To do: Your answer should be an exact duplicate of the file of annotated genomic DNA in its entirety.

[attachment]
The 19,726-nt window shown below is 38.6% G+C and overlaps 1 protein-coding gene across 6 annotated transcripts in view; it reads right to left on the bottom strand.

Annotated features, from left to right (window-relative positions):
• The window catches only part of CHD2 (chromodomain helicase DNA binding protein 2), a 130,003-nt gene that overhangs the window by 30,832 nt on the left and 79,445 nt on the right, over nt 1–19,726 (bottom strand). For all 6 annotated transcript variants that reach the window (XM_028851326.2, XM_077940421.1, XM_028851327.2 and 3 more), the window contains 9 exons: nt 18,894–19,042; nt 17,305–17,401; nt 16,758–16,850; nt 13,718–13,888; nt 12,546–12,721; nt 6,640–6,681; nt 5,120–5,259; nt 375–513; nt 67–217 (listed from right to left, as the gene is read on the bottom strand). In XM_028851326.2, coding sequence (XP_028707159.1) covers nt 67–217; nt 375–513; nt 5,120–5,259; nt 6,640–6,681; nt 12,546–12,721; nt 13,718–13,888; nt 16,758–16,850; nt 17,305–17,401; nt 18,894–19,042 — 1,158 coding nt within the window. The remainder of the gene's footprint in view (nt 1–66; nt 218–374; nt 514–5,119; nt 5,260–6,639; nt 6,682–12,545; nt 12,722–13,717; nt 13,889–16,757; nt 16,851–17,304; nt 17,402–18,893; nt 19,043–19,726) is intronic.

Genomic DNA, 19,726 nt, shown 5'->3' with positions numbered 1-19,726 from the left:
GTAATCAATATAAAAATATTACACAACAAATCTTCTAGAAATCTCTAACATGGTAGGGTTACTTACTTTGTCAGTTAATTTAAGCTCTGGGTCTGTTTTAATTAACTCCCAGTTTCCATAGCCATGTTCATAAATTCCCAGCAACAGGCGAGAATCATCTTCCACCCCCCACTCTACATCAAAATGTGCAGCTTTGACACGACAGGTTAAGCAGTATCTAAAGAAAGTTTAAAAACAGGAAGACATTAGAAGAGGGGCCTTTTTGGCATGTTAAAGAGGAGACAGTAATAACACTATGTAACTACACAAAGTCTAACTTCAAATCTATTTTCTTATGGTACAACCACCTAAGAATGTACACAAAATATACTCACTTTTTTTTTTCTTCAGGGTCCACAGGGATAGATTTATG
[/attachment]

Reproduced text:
The 19,726-nt window shown below is 38.6% G+C and overlaps 1 protein-coding gene across 6 annotated transcripts in view; it reads right to left on the bottom strand.

Annotated features, from left to right (window-relative positions):
• The window catches only part of CHD2 (chromodomain helicase DNA binding protein 2), a 130,003-nt gene that overhangs the window by 30,832 nt on the left and 79,445 nt on the right, over nt 1–19,726 (bottom strand). For all 6 annotated transcript variants that reach the window (XM_028851326.2, XM_077940421.1, XM_028851327.2 and 3 more), the window contains 9 exons: nt 18,894–19,042; nt 17,305–17,401; nt 16,758–16,850; nt 13,718–13,888; nt 12,546–12,721; nt 6,640–6,681; nt 5,120–5,259; nt 375–513; nt 67–217 (listed from right to left, as the gene is read on the bottom strand). In XM_028851326.2, coding sequence (XP_028707159.1) covers nt 67–217; nt 375–513; nt 5,120–5,259; nt 6,640–6,681; nt 12,546–12,721; nt 13,718–13,888; nt 16,758–16,850; nt 17,305–17,401; nt 18,894–19,042 — 1,158 coding nt within the window. The remainder of the gene's footprint in view (nt 1–66; nt 218–374; nt 514–5,119; nt 5,260–6,639; nt 6,682–12,545; nt 12,722–13,717; nt 13,889–16,757; nt 16,851–17,304; nt 17,402–18,893; nt 19,043–19,726) is intronic.

Genomic DNA, 19,726 nt, shown 5'->3' with positions numbered 1-19,726 from the left:
GTAATCAATATAAAAATATTACACAACAAATCTTCTAGAAATCTCTAACATGGTAGGGTTACTTACTTTGTCAGTTAATTTAAGCTCTGGGTCTGTTTTAATTAACTCCCAGTTTCCATAGCCATGTTCATAAATTCCCAGCAACAGGCGAGAATCATCTTCCACCCCCCACTCTACATCAAAATGTGCAGCTTTGACACGACAGGTTAAGCAGTATCTAAAGAAAGTTTAAAAACAGGAAGACATTAGAAGAGGGGCCTTTTTGGCATGTTAAAGAGGAGACAGTAATAACACTATGTAACTACACAAAGTCTAACTTCAAATCTATTTTCTTATGGTACAACCACCTAAGAATGTACACAAAATATACTCACTTTTTTTTTTCTTCAGGGTCCACAGGGATAGATTTATG